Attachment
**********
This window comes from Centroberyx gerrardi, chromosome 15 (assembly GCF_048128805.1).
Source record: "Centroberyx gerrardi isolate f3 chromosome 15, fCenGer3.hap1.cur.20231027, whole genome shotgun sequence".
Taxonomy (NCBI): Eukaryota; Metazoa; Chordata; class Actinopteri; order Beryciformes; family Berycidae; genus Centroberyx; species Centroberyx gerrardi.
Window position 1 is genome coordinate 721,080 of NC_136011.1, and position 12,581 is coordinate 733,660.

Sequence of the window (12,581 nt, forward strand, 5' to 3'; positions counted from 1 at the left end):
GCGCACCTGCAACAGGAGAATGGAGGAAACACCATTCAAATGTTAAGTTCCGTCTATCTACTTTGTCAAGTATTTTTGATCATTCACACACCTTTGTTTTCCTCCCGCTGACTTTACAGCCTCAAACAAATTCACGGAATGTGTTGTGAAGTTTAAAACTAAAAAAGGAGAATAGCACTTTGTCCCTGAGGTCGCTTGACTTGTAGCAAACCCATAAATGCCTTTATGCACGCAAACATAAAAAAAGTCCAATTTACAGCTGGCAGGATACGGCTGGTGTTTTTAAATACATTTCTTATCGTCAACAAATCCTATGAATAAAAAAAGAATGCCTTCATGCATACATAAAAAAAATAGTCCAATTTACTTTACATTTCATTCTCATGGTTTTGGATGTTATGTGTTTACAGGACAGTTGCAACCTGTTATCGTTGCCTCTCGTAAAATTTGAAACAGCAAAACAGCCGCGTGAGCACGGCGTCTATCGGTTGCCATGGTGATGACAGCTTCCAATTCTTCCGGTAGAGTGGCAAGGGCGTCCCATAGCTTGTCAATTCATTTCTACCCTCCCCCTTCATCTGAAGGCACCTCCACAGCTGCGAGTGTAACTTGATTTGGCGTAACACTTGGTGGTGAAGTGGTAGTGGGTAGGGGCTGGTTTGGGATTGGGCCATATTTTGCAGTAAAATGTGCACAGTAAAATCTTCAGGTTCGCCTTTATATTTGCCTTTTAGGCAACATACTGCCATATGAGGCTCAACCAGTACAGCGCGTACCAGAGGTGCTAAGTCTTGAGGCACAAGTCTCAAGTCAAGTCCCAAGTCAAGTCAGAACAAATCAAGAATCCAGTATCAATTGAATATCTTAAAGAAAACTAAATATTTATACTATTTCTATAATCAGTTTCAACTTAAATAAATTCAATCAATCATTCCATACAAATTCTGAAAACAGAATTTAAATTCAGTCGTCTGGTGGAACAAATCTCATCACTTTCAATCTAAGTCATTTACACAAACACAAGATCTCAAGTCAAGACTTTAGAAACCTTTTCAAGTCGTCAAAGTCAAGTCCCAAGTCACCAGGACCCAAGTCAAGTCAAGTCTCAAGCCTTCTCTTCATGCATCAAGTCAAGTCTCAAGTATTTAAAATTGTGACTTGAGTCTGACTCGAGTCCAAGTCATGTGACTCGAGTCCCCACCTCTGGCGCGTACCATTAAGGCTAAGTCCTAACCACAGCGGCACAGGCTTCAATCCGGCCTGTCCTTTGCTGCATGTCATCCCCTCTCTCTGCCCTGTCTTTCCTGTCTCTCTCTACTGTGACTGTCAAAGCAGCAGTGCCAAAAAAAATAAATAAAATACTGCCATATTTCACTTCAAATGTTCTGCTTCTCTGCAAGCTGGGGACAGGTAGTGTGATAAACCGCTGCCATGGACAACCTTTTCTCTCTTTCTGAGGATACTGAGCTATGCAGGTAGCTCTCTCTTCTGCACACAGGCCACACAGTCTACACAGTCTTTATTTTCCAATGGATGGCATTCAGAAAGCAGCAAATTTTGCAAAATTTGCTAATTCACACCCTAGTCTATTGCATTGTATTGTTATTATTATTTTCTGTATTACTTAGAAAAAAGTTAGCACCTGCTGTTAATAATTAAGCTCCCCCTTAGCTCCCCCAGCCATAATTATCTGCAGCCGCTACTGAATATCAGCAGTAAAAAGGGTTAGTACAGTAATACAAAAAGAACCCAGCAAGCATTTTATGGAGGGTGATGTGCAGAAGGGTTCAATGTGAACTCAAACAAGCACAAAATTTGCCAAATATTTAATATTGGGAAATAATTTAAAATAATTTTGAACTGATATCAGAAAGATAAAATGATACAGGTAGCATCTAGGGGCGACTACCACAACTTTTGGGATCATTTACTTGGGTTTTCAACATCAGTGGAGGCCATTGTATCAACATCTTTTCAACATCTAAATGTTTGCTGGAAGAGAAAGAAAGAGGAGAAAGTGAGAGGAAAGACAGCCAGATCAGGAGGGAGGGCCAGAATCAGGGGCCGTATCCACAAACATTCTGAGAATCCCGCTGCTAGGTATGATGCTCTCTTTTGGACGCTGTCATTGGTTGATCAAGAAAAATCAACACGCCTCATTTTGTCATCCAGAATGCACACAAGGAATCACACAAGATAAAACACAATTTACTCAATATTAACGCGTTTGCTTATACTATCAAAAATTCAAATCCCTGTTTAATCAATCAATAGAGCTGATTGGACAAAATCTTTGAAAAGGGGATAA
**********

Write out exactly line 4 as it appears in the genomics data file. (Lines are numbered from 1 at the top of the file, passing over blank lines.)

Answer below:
Window position 1 is genome coordinate 721,080 of NC_136011.1, and position 12,581 is coordinate 733,660.